In May 2014, the Financial Accounting Standards Board (FASB) issued ASU No. 2014-09, Revenue from Contracts with Customers, and in August 2015 issued ASU No. 2015-14, which amended the standard as to effective date. The ASU provides a single comprehensive model to be used in the accounting for revenue arising from contracts with customers and supersedes most current revenue recognition guidance, including industry-specific guidance. The standard’s stated core principle is that an entity should recognize revenue to depict the transfer of promised goods or services to customers in an amount that reflects the consideration to which the entity expects to be entitled in exchange for those goods or services. To achieve this core principle the ASU includes provisions within a five step model that includes identifying the contract with a customer, identifying the performance obligations in the contract, determining the transaction price, allocating the transaction price to the performance obligations, and recognizing revenue when (or as) an entity satisfies a performance obligation. The standard also specifies the accounting for some costs to obtain or fulfill a contract with a customer and requires expanded disclosures about the nature, amount, timing and uncertainty of revenue and cash flows arising from contracts with customers. In March, April, and May 2016, the FASB issued ASU No. 2016-08, Principal versus Agent Considerations (Reporting Revenue Gross versus Net); ASU No. 2016-10, Identifying Performance Obligations and Licensing; and ASU No. 2016-12, Narrow-Scope Improvements and Practical Expedients, respectively, which amend ASU No. 2014-09. These amendments include clarification of principal versus agent guidance in situations in which a revenue transaction involves a third party in providing goods or services to a customer. In such circumstances, an entity must determine whether the nature of its promise to the customer is to provide the underlying goods or services (i.e., the entity is the principal in the transaction) or to arrange for the third party to provide the underlying goods or services (i.e., the entity is the agent in the transaction). The amendments clarify, in terms of identifying performance obligations, how entities would determine whether promised goods or services are separately identifiable from other promises in a contract and, therefore, would be accounted for separately. The guidance allows entities to disregard goods or services that are immaterial in the context of a contract and provides an accounting policy election to account for shipping and handling activities as fulfillment costs rather than as additional promised services. With regard to the licensing, the amendments clarify how an entity would evaluate the nature of its promise in granting a license of intellectual property, which determines whether the entity recognizes revenue over time or at a point in time. Finally, the amendments address implementation issues relative to transition (adding a practical expedient for contract modifications and clarifying what constitutes a completed contract when employing full or modified retrospective transition methods), collectability, noncash consideration, and the presentation of sales and other similar-type taxes (allowing entities to exclude sales-type taxes collected from transaction price). Overall, ASU No. 2014-09, as amended, provides for either full retrospective adoption or a modified retrospective adoption by which it is applied only to the most current period presented. For 3M, the ASU is effective January 1, 2018. The Company is continuing to evaluate the standard’s impact on 3M’s consolidated results of operations and financial condition. In addition to expanded disclosures regarding revenue, the ASU could, for example, impact the timing of revenue recognition in some arrangements for which software industry-specific guidance (which the ASU supersedes) is currently utilized.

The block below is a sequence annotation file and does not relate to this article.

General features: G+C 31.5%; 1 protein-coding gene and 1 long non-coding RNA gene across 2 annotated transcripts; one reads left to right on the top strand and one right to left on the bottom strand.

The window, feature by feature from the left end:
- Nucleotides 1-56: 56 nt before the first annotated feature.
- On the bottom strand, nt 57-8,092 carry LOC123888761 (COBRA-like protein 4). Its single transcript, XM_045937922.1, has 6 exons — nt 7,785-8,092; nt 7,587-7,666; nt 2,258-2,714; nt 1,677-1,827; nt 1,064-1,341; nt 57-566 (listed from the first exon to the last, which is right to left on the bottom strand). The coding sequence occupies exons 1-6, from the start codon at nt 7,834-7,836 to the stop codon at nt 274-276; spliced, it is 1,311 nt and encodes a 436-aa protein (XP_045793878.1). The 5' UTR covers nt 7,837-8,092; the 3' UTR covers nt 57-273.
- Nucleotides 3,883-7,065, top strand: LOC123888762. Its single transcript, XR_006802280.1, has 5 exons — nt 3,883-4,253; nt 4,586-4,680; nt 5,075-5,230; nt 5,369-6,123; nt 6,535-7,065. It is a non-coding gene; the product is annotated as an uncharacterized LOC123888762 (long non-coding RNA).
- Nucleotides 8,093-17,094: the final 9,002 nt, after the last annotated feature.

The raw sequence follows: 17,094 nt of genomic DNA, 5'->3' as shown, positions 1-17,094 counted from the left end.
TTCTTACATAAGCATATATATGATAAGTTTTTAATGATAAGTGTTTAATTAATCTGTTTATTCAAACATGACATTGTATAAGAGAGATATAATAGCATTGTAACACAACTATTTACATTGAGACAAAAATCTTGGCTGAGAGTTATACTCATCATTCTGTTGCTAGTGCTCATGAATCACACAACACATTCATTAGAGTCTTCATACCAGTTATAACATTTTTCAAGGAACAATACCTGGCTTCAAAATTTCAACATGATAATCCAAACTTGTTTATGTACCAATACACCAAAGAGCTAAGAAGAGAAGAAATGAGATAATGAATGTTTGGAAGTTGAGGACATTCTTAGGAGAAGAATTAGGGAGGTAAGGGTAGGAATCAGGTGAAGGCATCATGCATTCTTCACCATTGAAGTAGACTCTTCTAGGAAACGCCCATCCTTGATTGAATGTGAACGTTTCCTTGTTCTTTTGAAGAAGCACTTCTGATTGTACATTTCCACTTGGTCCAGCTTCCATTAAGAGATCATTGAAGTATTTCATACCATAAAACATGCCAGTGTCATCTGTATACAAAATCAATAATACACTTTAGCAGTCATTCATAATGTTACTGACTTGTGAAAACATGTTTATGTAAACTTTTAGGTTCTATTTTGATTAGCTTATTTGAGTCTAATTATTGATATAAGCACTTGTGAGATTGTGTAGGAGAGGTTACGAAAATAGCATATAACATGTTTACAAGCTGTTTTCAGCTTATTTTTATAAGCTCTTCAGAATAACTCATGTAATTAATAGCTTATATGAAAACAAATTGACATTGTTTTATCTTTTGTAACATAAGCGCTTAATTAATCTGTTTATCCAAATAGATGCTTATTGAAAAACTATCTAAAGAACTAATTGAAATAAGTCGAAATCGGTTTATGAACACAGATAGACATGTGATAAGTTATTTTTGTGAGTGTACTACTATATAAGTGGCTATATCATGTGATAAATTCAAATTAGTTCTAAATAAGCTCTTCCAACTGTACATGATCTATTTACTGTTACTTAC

In February 2015, the FASB issued ASU No. 2015-02, Amendments to the Consolidation Analysis, which changes guidance related to both the variable interest entity (VIE) and voting interest entity (VOE) consolidation models. With respect to the VIE model, the standard changes, among other things, the identification of variable interests associated with fees paid to a decision maker or service provider, the VIE characteristics for a limited partner or similar entity, and the primary beneficiary determination. With respect to the VOE model, the ASU eliminates the presumption that a general partner controls a limited partnership or similar entity unless the presumption can otherwise be overcome. Under the new guidance, a general partner would largely not consolidate a partnership or similar entity under the VOE model. The Company adopted this ASU effective January 1, 2016. Because 3M did not have significant involvement with entities subject to consolidation considerations impacted by the VIE model changes or with limited partnerships potentially impacted by the VOE model changes, the adoption did not have a material impact on the Company’s consolidated results of operations and financial condition.